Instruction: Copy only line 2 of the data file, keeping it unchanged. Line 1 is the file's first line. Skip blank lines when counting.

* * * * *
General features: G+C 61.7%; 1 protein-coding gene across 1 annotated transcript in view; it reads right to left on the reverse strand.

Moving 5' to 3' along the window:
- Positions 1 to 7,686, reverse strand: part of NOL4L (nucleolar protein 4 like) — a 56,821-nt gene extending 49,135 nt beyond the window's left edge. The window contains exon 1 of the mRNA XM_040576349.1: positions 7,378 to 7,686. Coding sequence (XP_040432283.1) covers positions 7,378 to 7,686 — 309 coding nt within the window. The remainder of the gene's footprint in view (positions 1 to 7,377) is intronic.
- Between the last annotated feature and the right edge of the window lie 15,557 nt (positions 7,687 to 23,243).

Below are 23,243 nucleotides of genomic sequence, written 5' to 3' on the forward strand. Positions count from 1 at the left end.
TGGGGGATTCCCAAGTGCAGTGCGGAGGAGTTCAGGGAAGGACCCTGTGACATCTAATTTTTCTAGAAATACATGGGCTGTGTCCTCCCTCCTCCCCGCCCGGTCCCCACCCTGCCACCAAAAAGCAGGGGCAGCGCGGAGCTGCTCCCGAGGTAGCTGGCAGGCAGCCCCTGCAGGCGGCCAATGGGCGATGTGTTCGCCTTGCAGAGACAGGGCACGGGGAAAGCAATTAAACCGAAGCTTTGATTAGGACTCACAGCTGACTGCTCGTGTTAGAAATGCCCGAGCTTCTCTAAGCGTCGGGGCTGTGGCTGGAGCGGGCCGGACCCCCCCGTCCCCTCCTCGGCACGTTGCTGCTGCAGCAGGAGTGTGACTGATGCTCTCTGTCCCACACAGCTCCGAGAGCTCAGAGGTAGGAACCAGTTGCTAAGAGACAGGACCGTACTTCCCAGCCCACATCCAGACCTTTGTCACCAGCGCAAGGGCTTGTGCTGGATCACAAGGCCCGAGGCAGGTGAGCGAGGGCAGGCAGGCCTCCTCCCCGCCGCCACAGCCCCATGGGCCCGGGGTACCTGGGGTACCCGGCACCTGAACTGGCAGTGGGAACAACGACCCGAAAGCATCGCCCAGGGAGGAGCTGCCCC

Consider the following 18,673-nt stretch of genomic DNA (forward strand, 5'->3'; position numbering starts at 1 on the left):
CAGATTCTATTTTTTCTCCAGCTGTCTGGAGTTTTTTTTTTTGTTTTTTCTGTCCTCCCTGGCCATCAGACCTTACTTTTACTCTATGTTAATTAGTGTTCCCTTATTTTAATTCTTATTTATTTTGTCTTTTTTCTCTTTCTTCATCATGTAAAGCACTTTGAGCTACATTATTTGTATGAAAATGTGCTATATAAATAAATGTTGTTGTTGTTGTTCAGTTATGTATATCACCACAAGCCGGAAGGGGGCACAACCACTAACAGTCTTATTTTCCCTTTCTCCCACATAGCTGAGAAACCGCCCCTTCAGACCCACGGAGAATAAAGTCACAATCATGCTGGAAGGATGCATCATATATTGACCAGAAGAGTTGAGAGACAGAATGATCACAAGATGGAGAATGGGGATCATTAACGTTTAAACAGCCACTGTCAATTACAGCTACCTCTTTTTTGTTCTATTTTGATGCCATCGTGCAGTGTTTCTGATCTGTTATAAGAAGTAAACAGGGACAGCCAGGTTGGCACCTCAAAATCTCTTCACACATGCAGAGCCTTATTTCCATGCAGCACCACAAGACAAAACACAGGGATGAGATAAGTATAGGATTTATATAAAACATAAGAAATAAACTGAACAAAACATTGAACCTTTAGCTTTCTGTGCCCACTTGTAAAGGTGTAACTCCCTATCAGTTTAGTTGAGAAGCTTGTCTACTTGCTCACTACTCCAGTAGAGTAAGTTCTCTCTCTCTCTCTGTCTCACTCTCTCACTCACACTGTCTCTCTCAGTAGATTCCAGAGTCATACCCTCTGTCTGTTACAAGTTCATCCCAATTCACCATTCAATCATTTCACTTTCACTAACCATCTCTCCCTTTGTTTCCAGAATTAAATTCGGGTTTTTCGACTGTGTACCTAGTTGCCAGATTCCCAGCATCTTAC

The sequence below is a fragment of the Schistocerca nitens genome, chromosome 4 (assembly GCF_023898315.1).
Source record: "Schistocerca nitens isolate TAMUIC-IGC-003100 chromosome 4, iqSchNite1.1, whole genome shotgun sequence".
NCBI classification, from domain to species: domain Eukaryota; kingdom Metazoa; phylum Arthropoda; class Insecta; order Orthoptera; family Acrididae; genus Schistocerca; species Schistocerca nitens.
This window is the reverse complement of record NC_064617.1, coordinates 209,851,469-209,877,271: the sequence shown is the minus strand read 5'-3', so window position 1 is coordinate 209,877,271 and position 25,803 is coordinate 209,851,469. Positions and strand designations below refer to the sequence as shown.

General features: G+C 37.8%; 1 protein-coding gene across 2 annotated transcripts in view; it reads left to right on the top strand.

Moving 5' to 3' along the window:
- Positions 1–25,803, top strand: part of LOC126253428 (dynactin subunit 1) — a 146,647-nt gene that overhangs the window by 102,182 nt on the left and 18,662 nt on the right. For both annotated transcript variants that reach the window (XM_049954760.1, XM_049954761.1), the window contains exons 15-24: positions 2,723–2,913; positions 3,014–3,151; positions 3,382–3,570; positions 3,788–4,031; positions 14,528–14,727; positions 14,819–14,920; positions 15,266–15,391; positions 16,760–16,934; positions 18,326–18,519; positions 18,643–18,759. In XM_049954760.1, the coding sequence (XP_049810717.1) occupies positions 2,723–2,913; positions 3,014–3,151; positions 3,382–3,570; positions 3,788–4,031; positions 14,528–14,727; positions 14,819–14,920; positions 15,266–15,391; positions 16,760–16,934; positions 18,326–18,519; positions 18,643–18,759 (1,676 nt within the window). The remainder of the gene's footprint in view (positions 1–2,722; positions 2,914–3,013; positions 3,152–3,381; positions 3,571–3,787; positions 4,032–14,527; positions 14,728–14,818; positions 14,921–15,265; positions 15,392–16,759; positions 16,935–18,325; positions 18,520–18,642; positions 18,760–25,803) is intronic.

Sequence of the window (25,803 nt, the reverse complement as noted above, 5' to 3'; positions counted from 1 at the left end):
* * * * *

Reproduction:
Moving 5' to 3' along the window: